Breast implantation is a relatively common medical procedure in which saline or silicone prostheses are implanted into the breast as part of cosmetic or restorative breast surgery. Approximately 8 percent of all American women have undergone breast implant surgery, accounting for well over two million citizens. Nearly all of these patients are Caucasian, with only 5 percent of all breast implant recipients indicating a race other than white. The majority of breast implantation procedures are performed as a form of cosmetic surgery to enhance breast size. Many patients recovering from breast cancer undergo breast implant surgery following a mastectomy in order to restore symmetry and reconstruct the breast. Other individuals seek breast implantation due to injuries, genetic defects, or gender reassignment surgery.
While the vast majority of breast implants are perfectly safe, there have been many reports in the last decade of defective implants that have caused significant injury to patients. Some of the most common defects found in faulty breast implants include prostheses that rupture very easily or implants that are filled with contaminated silicone or saline. In other cases, breast implants have been released into the market with incorrect model numbers, causing incorrect prostheses to be implanted in patients. Unfortunately, the dangers posed by some implants do not come to light until a particular prosthetic has been on the market for many years and implanted in a high number of patients.
Ever since the first silicone implants appeared on the market in the 1960s, the Food and Drug Administration (FDA) has gone to great lengths to keep the public informed and protected from the dangers posed by defective breast implants. The FDA provides extensive information on recalls and possible risks on their Website. Additionally, the FDA now requires manufacturers of silicone-based breast implants to conduct 10-year studies on women who have already received the silicone implants in order to ensure the safety of all silicone prostheses manufactured after 2006. Previously, silicone implants had been under a 14-year ban by the federal government due to the proven risk of the silicone implants leaking or rupturing.
Despite FDA regulations, defective breast implants find their way into the market every year, and a patient can be seriously injured if a defective breast implant ruptures or otherwise fails. Some of the more serious injuries caused by defective breast implants include toxic shock and gangrene. On some occasions, defective breast implants have been found to rupture during routine mammograms. A particularly alarming danger of defective breast implants is presented by implants that have been discovered to leak saline or silicone into the breast milk of nursing mothers. More common complications arising from defective breast implants include breast hardness and pain.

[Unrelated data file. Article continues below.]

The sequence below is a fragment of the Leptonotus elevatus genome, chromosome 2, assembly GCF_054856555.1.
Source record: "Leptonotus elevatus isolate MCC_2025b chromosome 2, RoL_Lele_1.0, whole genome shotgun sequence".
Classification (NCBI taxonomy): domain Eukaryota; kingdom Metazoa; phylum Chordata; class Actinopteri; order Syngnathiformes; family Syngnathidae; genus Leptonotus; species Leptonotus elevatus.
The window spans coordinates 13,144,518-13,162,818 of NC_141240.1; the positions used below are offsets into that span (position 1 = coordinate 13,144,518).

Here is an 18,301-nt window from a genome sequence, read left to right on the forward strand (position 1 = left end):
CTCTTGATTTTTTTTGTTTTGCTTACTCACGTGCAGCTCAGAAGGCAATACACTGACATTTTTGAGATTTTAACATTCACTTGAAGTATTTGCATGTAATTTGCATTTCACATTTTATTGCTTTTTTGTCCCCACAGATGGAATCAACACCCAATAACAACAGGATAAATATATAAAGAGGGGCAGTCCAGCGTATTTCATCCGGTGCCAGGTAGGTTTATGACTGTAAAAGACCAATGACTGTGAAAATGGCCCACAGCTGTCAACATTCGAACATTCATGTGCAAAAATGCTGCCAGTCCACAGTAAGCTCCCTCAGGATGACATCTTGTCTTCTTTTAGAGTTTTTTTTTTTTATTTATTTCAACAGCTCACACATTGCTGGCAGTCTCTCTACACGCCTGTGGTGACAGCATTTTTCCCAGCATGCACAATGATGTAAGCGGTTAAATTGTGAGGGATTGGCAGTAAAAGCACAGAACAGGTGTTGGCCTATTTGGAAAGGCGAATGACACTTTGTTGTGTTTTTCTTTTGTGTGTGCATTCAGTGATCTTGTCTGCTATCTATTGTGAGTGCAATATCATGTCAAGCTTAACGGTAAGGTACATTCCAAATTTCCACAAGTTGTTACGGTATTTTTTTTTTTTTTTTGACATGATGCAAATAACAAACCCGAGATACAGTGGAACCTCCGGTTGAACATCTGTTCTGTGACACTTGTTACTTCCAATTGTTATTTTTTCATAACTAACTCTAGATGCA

One of the more important cases involving defective breast implants involved select models of silicone implants manufactured by the Mentor Corporation. According to a 2005 article in the New York Times, former employees of the company provided sworn testimony during a deposition that indicated that the company was aware of dangerous defects in some of their breast implants and went to great lengths to conceal this information from the FDA, the medical community, and patients who had been implanted with the prostheses. The testimonies were provided as part of the plaintiff's argument that complications caused by a defective breast implant had made her gravely ill. The FDA executed a comprehensive investigation into allegations of falsified documents and contaminated silicone that was closed in 2002 with the determination that no wrongdoing had occurred.
Following the discovery of the cover-up of thousands of ruptured implants with contaminated silicone during the late 1980s and early 1990s, the FDA chose to allow the Mentor Corporation to renew their manufacturing of silicone implants in 2006. Independent consumer protection groups and other advocacy groups such as the National Organization for Women often cite the complicated history between silicone breast implant manufacturers, the public, and the FDA when making the argument that silicone implants were allowed back on the market before it was proven that they presented an acceptable risk to patient health.
In December 2005, the California-based manufacturer of breast implants Inamed Corporation issued a voluntary recall of two different models of Style 468 Breasts and Style 163 Breasts due to a mistake that had occurred at the manufacturing plant, resulting in the items being shipped with incorrect labels. The recall was issued in time to avoid any unfortunate accidents or injuries to patients.